Hallucination: What Makes GenAIs Lie and What We Can Do About It

by Doug McCord
November 28, 2023
Hallucination and Gen AI

Generative AI is already in use professionally, handling customer service inquiries, automating tasks, and empowering non-tech employees, as discussed in this PTP article. And the scale of use is only expected to rise exponentially in 2024 and beyond.  

AI's Swift Impact

But despite early successes and an almost unrivaled surge of enthusiasm, serious concerns remain. You’ve probably encountered stories of generative AIs appearing to blatantly lie, such as providing bogus legal cases and opinions (as discussed in this PTP piece), or giving ridiculous advice, like claiming a foodbank is one of Ottawa’s top tourist destinations.  

There have been charges of generative AI creating damaging content, like running a tasteless poll alongside an aggregated news story, or even convincing a college professor that his students cheated when, in fact, they didn’t. 

The tendency for generative AIs to periodically generate outputs that are erratic or factually wrong is called hallucination. We’ll take a look at what it is, why it happens, and what can be done by generative AI users to safeguard against it. 


Why do generative AIs hallucinate? 

An innovation built more around probability than precision, it’s no surprise to experts that generative AIs sometimes make mistakes. After all, making guesses is how they’re trained to be more correct, as discussed in this PTP article 

Erroneous outputs can come from numerous sources, including incomplete or flawed prompts provided by users themselves. As discussed in this Harvard Digital Data Design Institute video, consider if you ask an AI if cats can speak English. While we’d expect such an answer to be obviously no, there are cartoon cats, like Garfield, that do.  

And the source data that generative AI learns from contains loads of useful information, but it’s also rife with bias, including personal opinions, politics, hate speech, rants, and blatant untruths. 

Even with these known issues, a recent article by the New York Times finds that hallucinations appear to occur at a much higher rate than previously suspected.  Profiling a start-up by ex-Google employees called Vectara, the article details how even a relatively simple assignment (summarizing news articles) caused the tested generative AIs to hallucinate regularly, with varying rates per system ranging from 3% to 27% of the time.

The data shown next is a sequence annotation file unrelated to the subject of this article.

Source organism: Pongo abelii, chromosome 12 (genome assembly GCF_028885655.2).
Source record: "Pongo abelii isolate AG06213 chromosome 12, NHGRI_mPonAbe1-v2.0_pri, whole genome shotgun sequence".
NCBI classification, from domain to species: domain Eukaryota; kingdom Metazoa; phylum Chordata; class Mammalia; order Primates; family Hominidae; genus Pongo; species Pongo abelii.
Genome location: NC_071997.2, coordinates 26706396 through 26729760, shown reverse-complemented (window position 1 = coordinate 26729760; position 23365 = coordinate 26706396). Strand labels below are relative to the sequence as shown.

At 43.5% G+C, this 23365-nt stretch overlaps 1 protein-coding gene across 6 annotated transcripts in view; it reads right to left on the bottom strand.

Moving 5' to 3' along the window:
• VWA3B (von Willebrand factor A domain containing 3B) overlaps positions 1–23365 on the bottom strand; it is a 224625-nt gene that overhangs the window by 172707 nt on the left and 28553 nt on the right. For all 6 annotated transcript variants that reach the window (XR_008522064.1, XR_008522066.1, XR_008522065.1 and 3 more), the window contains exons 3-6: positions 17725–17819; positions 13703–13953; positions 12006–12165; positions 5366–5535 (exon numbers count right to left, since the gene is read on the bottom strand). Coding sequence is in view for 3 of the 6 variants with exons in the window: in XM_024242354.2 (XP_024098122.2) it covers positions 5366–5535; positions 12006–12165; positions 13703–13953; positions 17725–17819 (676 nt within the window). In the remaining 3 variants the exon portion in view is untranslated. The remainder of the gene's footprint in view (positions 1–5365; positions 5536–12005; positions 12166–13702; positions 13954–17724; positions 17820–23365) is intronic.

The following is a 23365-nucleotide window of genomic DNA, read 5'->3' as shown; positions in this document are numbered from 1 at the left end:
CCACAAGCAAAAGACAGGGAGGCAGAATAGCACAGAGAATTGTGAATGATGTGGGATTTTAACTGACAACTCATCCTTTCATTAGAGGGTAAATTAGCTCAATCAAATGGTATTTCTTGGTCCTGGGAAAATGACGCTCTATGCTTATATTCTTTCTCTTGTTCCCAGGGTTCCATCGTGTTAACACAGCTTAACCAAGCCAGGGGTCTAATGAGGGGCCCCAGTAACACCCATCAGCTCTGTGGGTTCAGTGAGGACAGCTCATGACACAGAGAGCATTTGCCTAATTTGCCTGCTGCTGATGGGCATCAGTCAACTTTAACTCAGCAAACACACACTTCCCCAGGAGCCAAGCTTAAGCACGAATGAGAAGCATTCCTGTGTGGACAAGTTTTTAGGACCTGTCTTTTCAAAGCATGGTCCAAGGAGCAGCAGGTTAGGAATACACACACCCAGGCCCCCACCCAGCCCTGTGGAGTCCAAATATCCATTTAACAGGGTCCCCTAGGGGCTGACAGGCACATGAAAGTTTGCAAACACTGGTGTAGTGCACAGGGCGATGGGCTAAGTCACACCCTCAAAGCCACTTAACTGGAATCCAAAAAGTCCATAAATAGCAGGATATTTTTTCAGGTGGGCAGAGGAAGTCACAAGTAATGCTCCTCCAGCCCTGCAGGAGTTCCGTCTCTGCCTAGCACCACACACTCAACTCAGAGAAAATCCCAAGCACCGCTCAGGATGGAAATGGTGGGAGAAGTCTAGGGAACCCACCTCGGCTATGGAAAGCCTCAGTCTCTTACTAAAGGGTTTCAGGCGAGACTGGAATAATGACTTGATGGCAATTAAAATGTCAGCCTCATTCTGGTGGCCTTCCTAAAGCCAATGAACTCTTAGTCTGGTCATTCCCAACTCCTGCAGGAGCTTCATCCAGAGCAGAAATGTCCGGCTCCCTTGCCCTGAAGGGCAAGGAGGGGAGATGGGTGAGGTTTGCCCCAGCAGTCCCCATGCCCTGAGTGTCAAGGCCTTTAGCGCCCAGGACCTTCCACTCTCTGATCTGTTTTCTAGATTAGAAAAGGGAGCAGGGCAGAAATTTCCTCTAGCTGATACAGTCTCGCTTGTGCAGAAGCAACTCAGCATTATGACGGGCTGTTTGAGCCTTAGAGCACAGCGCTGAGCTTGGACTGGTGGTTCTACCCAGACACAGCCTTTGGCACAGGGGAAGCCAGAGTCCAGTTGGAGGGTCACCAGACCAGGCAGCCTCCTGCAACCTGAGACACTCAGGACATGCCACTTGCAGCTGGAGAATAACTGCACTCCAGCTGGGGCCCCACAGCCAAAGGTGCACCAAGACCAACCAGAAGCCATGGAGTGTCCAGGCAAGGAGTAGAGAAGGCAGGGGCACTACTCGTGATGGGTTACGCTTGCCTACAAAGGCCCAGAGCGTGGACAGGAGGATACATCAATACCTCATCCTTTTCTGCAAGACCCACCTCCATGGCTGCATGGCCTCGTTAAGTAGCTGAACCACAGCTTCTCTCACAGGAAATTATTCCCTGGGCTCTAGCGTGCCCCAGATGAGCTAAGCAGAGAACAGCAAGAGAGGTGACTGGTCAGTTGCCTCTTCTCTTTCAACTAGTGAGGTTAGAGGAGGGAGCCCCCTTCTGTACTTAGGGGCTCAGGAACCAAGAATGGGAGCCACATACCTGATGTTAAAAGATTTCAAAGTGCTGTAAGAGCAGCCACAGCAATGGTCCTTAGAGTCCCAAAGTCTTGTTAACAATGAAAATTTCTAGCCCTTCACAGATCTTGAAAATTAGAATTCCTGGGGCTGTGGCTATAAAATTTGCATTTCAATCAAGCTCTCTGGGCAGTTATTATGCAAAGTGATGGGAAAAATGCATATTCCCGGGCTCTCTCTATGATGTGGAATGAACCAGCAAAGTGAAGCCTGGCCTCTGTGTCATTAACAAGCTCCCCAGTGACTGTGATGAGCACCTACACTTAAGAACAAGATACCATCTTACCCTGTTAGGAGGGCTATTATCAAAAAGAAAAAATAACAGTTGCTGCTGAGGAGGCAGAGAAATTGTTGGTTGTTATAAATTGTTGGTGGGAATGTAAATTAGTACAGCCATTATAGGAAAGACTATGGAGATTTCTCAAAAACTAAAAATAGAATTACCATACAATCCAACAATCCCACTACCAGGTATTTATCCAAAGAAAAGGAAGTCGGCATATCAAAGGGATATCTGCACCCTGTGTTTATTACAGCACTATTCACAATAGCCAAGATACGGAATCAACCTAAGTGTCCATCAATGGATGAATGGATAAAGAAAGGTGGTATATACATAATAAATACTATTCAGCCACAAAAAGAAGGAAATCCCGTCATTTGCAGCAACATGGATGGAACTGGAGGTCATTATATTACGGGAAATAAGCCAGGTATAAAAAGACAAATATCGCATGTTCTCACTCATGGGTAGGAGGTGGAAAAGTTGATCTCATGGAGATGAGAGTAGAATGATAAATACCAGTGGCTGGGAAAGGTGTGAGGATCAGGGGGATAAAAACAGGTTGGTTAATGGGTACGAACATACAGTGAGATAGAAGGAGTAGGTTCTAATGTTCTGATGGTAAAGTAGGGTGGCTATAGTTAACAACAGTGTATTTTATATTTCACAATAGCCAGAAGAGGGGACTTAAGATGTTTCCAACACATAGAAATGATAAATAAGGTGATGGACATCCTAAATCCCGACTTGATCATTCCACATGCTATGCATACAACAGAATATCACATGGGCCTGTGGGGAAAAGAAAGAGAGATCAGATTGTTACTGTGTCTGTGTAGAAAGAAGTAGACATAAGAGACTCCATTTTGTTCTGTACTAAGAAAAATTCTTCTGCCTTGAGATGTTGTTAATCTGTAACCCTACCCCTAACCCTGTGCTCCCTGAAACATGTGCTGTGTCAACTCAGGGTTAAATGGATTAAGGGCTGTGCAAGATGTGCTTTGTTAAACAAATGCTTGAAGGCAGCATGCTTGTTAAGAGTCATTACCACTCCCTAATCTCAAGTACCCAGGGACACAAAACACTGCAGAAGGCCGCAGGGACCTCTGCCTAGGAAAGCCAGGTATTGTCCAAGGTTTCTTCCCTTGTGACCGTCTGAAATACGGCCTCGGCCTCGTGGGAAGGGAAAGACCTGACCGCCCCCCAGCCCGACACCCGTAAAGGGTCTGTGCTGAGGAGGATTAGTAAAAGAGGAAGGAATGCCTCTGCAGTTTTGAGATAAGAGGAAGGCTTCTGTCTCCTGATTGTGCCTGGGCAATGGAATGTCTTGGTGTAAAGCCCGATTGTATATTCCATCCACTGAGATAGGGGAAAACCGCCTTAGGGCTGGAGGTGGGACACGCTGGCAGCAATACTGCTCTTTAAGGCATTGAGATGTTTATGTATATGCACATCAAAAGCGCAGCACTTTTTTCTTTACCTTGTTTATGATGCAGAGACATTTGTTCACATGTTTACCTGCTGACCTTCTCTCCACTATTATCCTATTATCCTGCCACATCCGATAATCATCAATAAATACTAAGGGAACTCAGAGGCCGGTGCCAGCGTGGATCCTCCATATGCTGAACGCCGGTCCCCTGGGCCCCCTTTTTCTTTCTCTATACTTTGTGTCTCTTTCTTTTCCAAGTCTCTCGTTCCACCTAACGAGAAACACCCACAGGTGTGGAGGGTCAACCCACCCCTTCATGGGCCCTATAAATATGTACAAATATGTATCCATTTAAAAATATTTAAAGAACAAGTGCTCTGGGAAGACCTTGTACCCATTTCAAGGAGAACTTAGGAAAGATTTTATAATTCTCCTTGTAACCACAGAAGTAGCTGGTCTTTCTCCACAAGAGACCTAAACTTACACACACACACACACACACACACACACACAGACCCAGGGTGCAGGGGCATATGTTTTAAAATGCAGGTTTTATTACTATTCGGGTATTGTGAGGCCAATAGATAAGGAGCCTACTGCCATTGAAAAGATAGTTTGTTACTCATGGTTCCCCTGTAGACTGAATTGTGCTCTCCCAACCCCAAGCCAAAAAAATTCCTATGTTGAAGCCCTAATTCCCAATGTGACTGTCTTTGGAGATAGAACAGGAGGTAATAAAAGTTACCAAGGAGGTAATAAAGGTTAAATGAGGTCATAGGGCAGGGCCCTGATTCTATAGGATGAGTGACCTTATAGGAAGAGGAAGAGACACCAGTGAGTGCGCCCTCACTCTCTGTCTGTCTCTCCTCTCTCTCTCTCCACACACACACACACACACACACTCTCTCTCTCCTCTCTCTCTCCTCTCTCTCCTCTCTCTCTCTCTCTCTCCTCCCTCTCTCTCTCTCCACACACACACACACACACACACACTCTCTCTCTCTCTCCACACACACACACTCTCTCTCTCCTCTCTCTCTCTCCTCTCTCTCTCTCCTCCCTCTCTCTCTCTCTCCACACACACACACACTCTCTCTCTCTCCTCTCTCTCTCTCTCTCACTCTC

Relative Hallucination Rates by System

Given the specificity of this example study, hallucination rates will likely be much higher overall. 


What can we do about it? 

As discussed, generative AI is a technology built on human data, using human models, so it shouldn’t be all that surprising that it makes mistakes. But as we’ve come to expect precision and logic in our interactions with computers, some shifting of expectations may be necessary for generative AI users.  

No one reasonably expects a quick internet search to yield 100% factual results, for example, yet when responses come from a generative AI, potentially formatted to look like an official document, or spoken with authority, our expectations shift, leaving us startled when we get results that are sometimes blatantly wrong. 

Rather than perfection, a more realistic goal may be to aim for generative AI systems to simply make less mistakes than people do.  

And since most generative AIs currently contain no fact-checking systems, the responsibility for verifying results falls entirely on the users. (Consider, too, if generative AIs were used to fact-check other generative AIs, there’s the risk of double hallucination falsely passing results through.) 

Harvard Business School Professor and Chair of the Digital Data Design Institute Karim Lakhani offers these specific ways to minimize the risk of hallucination from generative AI:     

  1. Ask for sources or supporting evidence in prompts to encourage reliability.
  2. Use repeated prompts and focus or consolidate to guard against outliers.
  3. Ask for the reasoning behind answers to help spot flaws.
  4. Always fact-check and cross-reference essential responses yourself. 
  5. Assume bias: use varied perspectives for accuracy and fairness. 

Minimizing the Risk of AI Hallucination  

By verifying sources and fact-checking (as we’d expect now from ethical journalism and sound research), hallucination is a risk which, if not entirely removed, can at least be safeguarded against. 



The speed and apparent creativity of generative AIs can seem miraculous, as well as terrifying. With a tendency to hallucinate, generative AI outputs can pose serious risks for users who aren’t prepared, in addition to the risks outlined in this article 

The potential power is undeniable, but with this added power, users must be prepared to take personal responsibility, as failure to do so can have severe consequences.  

While the companies building and maintaining generative AIs must continue to improve their reliability, all of us can safeguard against hallucination by using them wisely.  


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